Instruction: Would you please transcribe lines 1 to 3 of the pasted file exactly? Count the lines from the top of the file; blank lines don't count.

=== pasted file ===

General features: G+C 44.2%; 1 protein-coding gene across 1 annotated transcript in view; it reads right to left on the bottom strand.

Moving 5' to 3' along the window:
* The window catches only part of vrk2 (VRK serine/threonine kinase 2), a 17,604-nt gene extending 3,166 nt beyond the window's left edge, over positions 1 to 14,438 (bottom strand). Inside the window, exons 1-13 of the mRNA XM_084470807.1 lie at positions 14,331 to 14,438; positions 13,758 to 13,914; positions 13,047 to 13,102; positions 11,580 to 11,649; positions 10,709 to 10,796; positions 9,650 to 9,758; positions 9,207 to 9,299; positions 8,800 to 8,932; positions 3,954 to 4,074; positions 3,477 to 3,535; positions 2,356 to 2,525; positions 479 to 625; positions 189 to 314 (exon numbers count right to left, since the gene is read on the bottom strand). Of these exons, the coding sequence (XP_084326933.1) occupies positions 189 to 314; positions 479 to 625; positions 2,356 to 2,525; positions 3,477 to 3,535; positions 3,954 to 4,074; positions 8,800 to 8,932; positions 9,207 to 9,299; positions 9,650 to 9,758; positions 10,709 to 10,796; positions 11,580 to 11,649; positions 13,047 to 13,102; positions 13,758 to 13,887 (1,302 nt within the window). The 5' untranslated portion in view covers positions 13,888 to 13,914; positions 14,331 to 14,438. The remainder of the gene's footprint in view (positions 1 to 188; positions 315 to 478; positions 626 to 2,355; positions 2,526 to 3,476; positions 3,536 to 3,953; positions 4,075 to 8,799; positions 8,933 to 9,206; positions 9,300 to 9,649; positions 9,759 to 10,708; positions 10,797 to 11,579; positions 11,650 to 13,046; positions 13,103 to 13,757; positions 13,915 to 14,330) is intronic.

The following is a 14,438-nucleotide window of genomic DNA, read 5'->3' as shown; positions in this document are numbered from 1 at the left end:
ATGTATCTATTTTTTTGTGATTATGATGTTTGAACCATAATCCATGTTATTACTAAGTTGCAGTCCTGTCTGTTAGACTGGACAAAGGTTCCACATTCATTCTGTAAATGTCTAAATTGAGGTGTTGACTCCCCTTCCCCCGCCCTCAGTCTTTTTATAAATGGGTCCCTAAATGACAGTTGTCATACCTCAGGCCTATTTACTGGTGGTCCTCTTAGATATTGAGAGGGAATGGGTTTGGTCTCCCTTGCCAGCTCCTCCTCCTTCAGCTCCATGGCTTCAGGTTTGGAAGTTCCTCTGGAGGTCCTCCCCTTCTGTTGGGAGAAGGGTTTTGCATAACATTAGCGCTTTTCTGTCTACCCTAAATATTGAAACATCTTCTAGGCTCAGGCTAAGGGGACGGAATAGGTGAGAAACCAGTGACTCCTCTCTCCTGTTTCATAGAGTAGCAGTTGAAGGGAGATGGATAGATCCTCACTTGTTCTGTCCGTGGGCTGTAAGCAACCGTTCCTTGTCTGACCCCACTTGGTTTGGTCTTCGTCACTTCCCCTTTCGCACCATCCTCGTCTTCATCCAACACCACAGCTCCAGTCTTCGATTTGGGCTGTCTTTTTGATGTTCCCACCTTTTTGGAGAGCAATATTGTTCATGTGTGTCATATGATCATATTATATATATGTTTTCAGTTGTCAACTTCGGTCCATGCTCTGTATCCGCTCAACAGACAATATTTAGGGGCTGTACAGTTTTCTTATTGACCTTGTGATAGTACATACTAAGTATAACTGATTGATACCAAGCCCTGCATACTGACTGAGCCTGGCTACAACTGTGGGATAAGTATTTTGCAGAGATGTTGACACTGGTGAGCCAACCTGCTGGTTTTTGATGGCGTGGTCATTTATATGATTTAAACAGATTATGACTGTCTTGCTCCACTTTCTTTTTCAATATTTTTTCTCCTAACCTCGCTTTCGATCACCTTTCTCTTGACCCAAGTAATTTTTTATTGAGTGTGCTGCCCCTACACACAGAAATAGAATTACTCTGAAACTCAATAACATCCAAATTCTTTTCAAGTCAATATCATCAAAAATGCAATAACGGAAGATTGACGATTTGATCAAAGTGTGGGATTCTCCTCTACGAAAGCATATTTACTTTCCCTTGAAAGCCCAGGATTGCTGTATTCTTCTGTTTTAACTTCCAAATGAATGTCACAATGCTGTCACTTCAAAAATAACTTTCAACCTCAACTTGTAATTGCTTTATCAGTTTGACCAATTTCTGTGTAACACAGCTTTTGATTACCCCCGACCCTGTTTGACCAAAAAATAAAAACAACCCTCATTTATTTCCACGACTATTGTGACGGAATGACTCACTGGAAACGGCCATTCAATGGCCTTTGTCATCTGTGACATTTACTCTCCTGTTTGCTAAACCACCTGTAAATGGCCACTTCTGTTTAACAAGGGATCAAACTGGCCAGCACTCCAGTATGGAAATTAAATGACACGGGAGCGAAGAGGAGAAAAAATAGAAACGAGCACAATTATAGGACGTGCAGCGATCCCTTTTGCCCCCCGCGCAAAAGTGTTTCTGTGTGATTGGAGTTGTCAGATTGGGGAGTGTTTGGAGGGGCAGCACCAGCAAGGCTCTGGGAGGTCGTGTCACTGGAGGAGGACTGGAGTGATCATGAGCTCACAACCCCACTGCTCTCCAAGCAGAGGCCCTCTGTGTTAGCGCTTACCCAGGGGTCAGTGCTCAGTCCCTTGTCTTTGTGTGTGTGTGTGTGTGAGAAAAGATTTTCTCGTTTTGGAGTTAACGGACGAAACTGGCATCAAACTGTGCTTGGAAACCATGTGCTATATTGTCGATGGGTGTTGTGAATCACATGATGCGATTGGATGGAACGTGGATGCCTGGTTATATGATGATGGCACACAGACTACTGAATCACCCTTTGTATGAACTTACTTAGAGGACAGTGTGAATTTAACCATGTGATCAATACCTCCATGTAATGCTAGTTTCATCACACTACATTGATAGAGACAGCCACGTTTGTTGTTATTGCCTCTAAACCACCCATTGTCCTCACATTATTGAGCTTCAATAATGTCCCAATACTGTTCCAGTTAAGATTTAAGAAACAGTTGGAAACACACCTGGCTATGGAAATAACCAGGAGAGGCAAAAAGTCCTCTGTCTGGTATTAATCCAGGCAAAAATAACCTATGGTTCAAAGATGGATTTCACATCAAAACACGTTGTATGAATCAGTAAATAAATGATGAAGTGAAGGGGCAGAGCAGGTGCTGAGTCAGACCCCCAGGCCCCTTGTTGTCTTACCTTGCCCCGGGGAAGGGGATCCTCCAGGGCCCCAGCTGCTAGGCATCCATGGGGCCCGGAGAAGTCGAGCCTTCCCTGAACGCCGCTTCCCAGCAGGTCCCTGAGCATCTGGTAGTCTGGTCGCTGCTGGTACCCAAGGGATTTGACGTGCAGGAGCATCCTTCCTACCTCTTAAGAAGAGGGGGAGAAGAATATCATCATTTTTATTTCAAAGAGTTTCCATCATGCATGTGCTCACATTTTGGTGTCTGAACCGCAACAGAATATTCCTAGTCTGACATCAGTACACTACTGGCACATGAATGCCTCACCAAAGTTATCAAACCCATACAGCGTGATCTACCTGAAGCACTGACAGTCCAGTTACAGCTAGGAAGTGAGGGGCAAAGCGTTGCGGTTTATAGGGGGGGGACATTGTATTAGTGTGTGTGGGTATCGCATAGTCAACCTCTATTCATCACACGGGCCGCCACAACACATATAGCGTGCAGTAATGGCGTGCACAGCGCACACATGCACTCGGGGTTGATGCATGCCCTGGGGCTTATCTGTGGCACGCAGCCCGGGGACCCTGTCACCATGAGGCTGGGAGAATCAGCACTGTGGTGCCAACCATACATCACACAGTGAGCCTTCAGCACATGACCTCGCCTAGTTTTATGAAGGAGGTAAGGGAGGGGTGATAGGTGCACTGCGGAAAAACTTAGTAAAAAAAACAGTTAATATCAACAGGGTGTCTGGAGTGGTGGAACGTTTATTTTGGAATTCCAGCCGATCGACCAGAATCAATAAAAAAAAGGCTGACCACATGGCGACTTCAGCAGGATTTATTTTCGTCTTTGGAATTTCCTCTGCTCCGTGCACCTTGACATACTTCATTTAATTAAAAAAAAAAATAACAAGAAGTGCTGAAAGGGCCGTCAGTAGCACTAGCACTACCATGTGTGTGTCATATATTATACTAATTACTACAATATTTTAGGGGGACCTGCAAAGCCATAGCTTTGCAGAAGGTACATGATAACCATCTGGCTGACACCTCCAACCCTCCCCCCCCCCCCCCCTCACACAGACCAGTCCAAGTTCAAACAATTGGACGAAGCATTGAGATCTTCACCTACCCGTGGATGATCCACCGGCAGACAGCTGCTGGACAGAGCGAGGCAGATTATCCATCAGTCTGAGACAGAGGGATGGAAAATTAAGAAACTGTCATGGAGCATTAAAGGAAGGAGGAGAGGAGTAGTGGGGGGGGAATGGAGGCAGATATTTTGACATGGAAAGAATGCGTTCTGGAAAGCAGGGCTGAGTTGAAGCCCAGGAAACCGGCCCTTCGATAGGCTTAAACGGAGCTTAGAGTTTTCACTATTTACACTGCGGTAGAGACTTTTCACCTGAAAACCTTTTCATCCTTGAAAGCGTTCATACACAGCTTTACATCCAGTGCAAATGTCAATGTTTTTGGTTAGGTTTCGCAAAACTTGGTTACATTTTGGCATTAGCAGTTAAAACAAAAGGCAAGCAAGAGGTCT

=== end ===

General features: G+C 44.2%; 1 protein-coding gene across 1 annotated transcript in view; it reads right to left on the bottom strand.

Moving 5' to 3' along the window:
* The window catches only part of vrk2 (VRK serine/threonine kinase 2), a 17,604-nt gene extending 3,166 nt beyond the window's left edge, over positions 1 to 14,438 (bottom strand). Inside the window, exons 1-13 of the mRNA XM_084470807.1 lie at positions 14,331 to 14,438; positions 13,758 to 13,914; positions 13,047 to 13,102; positions 11,580 to 11,649; positions 10,709 to 10,796; positions 9,650 to 9,758; positions 9,207 to 9,299; positions 8,800 to 8,932; positions 3,954 to 4,074; positions 3,477 to 3,535; positions 2,356 to 2,525; positions 479 to 625; positions 189 to 314 (exon numbers count right to left, since the gene is read on the bottom strand). Of these exons, the coding sequence (XP_084326933.1) occupies positions 189 to 314; positions 479 to 625; positions 2,356 to 2,525; positions 3,477 to 3,535; positions 3,954 to 4,074; positions 8,800 to 8,932; positions 9,207 to 9,299; positions 9,650 to 9,758; positions 10,709 to 10,796; positions 11,580 to 11,649; positions 13,047 to 13,102; positions 13,758 to 13,887 (1,302 nt within the window). The 5' untranslated portion in view covers positions 13,888 to 13,914; positions 14,331 to 14,438. The remainder of the gene's footprint in view (positions 1 to 188; positions 315 to 478; positions 626 to 2,355; positions 2,526 to 3,476; positions 3,536 to 3,953; positions 4,075 to 8,799; positions 8,933 to 9,206; positions 9,300 to 9,649; positions 9,759 to 10,708; positions 10,797 to 11,579; positions 11,650 to 13,046; positions 13,103 to 13,757; positions 13,915 to 14,330) is intronic.